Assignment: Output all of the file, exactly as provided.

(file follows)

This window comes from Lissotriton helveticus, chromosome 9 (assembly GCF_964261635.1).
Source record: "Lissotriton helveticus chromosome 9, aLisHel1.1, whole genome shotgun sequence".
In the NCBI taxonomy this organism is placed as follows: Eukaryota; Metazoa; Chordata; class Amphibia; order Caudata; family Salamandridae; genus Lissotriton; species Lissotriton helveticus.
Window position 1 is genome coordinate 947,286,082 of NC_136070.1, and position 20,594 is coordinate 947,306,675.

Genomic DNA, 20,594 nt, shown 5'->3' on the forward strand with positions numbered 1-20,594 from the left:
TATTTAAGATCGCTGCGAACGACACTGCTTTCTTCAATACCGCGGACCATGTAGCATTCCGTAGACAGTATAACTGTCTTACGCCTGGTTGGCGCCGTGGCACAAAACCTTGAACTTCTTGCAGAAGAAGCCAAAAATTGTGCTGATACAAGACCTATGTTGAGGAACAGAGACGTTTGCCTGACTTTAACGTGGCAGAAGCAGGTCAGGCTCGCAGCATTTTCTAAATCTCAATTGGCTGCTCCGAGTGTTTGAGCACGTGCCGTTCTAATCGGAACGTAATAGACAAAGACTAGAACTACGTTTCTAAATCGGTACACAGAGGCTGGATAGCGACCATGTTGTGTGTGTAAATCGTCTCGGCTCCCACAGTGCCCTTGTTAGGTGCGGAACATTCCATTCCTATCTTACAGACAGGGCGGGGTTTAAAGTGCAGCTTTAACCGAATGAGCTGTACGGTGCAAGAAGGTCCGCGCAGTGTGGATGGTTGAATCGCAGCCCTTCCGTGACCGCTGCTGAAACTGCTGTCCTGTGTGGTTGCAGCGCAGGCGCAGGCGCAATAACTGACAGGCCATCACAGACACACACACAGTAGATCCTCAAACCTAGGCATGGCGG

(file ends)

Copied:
This window comes from Lissotriton helveticus, chromosome 9 (assembly GCF_964261635.1).
Source record: "Lissotriton helveticus chromosome 9, aLisHel1.1, whole genome shotgun sequence".
In the NCBI taxonomy this organism is placed as follows: Eukaryota; Metazoa; Chordata; class Amphibia; order Caudata; family Salamandridae; genus Lissotriton; species Lissotriton helveticus.
Window position 1 is genome coordinate 947,286,082 of NC_136070.1, and position 20,594 is coordinate 947,306,675.

Genomic DNA, 20,594 nt, shown 5'->3' on the forward strand with positions numbered 1-20,594 from the left:
TATTTAAGATCGCTGCGAACGACACTGCTTTCTTCAATACCGCGGACCATGTAGCATTCCGTAGACAGTATAACTGTCTTACGCCTGGTTGGCGCCGTGGCACAAAACCTTGAACTTCTTGCAGAAGAAGCCAAAAATTGTGCTGATACAAGACCTATGTTGAGGAACAGAGACGTTTGCCTGACTTTAACGTGGCAGAAGCAGGTCAGGCTCGCAGCATTTTCTAAATCTCAATTGGCTGCTCCGAGTGTTTGAGCACGTGCCGTTCTAATCGGAACGTAATAGACAAAGACTAGAACTACGTTTCTAAATCGGTACACAGAGGCTGGATAGCGACCATGTTGTGTGTGTAAATCGTCTCGGCTCCCACAGTGCCCTTGTTAGGTGCGGAACATTCCATTCCTATCTTACAGACAGGGCGGGGTTTAAAGTGCAGCTTTAACCGAATGAGCTGTACGGTGCAAGAAGGTCCGCGCAGTGTGGATGGTTGAATCGCAGCCCTTCCGTGACCGCTGCTGAAACTGCTGTCCTGTGTGGTTGCAGCGCAGGCGCAGGCGCAATAACTGACAGGCCATCACAGACACACACACAGTAGATCCTCAAACCTAGGCATGGCGG